Galvanic Corrosion FAQs
What is galvanic corrosion?
Galvanic corrosion is a process in which two metals are touching electrochemically
in the presence of an electrolyte, causing one of the metals (the anode) to corrode faster
than it would alone, and the other metal (the cathode) to corrode much slower.
Why does galvanic corrosion occur?
The presence of an electrolyte allows a conductive path between the two metals,
passing an ion from the anode to the cathode, making the anode much more
receptive to rust. Galvanic corrosion can also form on a single type of metal
when an electrolyte is heavily concentrated in one area of the metal.
What are some factors that can influence the formation of galvanic corrosion?
The greater the electrical contact between the two metals, the greater risk
of galvanic corrosion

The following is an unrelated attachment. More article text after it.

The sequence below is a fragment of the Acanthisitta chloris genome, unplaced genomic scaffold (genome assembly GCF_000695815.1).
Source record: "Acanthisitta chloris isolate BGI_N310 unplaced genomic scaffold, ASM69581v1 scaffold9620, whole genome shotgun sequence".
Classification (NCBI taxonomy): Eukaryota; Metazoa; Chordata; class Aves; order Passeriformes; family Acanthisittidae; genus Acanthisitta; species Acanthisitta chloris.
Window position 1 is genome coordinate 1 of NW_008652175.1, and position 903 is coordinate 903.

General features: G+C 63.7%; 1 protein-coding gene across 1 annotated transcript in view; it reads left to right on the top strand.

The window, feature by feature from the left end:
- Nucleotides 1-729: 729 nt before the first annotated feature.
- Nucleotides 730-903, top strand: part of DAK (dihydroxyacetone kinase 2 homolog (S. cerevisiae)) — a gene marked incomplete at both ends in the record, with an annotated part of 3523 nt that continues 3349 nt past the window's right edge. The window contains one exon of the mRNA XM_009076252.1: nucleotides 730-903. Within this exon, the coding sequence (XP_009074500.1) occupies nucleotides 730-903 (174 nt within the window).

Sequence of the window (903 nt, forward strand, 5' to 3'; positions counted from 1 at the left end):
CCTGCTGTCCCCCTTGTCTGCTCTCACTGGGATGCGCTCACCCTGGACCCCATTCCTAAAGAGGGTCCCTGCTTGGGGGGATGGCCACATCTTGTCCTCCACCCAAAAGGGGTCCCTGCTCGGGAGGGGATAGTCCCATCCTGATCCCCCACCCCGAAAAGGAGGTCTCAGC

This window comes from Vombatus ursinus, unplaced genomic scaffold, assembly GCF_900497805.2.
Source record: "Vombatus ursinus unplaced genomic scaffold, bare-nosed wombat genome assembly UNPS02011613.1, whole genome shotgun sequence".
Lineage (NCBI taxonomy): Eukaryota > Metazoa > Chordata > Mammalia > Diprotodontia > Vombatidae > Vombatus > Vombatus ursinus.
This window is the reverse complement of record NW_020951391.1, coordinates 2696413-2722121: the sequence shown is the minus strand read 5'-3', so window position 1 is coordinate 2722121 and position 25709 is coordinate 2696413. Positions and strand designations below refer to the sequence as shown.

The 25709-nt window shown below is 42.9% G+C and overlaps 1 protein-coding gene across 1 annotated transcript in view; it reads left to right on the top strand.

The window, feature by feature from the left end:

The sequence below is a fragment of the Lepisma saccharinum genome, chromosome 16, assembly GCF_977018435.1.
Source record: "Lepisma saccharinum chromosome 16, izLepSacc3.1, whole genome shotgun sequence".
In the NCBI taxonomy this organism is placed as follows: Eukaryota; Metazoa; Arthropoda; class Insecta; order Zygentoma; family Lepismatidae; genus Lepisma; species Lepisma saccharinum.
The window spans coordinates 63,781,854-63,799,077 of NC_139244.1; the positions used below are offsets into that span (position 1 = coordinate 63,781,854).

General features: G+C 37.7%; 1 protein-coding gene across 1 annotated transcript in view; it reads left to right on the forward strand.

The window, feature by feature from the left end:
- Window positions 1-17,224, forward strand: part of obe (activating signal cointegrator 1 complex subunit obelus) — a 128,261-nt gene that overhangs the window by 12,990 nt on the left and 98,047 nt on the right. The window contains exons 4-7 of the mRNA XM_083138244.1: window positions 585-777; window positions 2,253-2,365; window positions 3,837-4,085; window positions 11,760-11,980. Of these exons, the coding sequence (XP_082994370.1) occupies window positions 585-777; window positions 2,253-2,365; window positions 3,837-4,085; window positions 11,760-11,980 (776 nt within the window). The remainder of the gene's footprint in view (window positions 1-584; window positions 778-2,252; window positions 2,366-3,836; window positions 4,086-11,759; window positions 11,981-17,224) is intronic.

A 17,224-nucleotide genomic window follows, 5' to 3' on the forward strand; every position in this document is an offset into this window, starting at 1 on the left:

Higher temperature and humidity tend to make steels less resistant to the
electrolytes that cause galvanic corrosion
The size of the anode relative to the cathode. The larger the anode relative to
the cathode, the lesser the corrosion. Conversely, a small anode and a large
cathode will produce an anode with more corrosion.
How can you avoid the formation of galvanic corrosion?
When two metals are in close proximity, you must separate them electrically
in order to prevent the ion migration from one metal to the other. This can be
accomplished by one of the following methods:
- Separate the metals with plastic or another good insulator.
- Separate the metals by using a layer of grease.
- Electroplating with more noble metals that resist corrosion
(gold, silver, nickel, and chrome)
- Protect the metals by using another metal as a
sacrificial cathode. For this method, you can use zinc, magnesium, or
- Run an electrical power supply to go against
the ionic current that causes the galvanic corrosion.